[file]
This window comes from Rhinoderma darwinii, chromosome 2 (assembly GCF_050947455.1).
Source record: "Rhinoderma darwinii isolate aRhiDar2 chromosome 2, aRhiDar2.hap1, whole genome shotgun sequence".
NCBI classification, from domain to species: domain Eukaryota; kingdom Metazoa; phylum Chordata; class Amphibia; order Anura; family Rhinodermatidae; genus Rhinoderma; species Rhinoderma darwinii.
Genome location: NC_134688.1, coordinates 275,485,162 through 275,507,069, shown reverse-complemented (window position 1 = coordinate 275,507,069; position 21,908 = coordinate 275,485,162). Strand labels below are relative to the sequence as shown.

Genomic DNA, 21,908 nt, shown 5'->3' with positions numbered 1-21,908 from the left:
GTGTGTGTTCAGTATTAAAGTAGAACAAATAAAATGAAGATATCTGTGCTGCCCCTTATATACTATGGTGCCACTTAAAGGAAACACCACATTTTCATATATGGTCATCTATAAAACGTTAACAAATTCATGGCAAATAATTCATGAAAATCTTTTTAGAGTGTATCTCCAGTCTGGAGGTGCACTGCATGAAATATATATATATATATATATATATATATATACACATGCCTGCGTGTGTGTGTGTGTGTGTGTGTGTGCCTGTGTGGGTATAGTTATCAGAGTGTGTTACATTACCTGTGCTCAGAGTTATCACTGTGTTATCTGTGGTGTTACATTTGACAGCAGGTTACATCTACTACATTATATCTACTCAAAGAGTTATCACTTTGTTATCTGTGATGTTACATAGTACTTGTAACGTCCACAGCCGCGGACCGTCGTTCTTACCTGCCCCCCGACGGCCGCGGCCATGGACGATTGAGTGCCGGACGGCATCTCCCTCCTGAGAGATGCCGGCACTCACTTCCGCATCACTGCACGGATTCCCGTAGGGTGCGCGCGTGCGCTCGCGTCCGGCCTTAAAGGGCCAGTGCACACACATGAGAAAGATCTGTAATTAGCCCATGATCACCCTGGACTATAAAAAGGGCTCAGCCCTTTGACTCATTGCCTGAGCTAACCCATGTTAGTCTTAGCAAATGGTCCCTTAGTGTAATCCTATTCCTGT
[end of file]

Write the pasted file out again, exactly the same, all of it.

This window comes from Rhinoderma darwinii, chromosome 2 (assembly GCF_050947455.1).
Source record: "Rhinoderma darwinii isolate aRhiDar2 chromosome 2, aRhiDar2.hap1, whole genome shotgun sequence".
NCBI classification, from domain to species: domain Eukaryota; kingdom Metazoa; phylum Chordata; class Amphibia; order Anura; family Rhinodermatidae; genus Rhinoderma; species Rhinoderma darwinii.
Genome location: NC_134688.1, coordinates 275,485,162 through 275,507,069, shown reverse-complemented (window position 1 = coordinate 275,507,069; position 21,908 = coordinate 275,485,162). Strand labels below are relative to the sequence as shown.

Genomic DNA, 21,908 nt, shown 5'->3' with positions numbered 1-21,908 from the left:
GTGTGTGTTCAGTATTAAAGTAGAACAAATAAAATGAAGATATCTGTGCTGCCCCTTATATACTATGGTGCCACTTAAAGGAAACACCACATTTTCATATATGGTCATCTATAAAACGTTAACAAATTCATGGCAAATAATTCATGAAAATCTTTTTAGAGTGTATCTCCAGTCTGGAGGTGCACTGCATGAAATATATATATATATATATATATATATATATACACATGCCTGCGTGTGTGTGTGTGTGTGTGTGTGTGCCTGTGTGGGTATAGTTATCAGAGTGTGTTACATTACCTGTGCTCAGAGTTATCACTGTGTTATCTGTGGTGTTACATTTGACAGCAGGTTACATCTACTACATTATATCTACTCAAAGAGTTATCACTTTGTTATCTGTGATGTTACATAGTACTTGTAACGTCCACAGCCGCGGACCGTCGTTCTTACCTGCCCCCCGACGGCCGCGGCCATGGACGATTGAGTGCCGGACGGCATCTCCCTCCTGAGAGATGCCGGCACTCACTTCCGCATCACTGCACGGATTCCCGTAGGGTGCGCGCGTGCGCTCGCGTCCGGCCTTAAAGGGCCAGTGCACACACATGAGAAAGATCTGTAATTAGCCCATGATCACCCTGGACTATAAAAAGGGCTCAGCCCTTTGACTCATTGCCTGAGCTAACCCATGTTAGTCTTAGCAAATGGTCCCTTAGTGTAATCCTATTCCTGT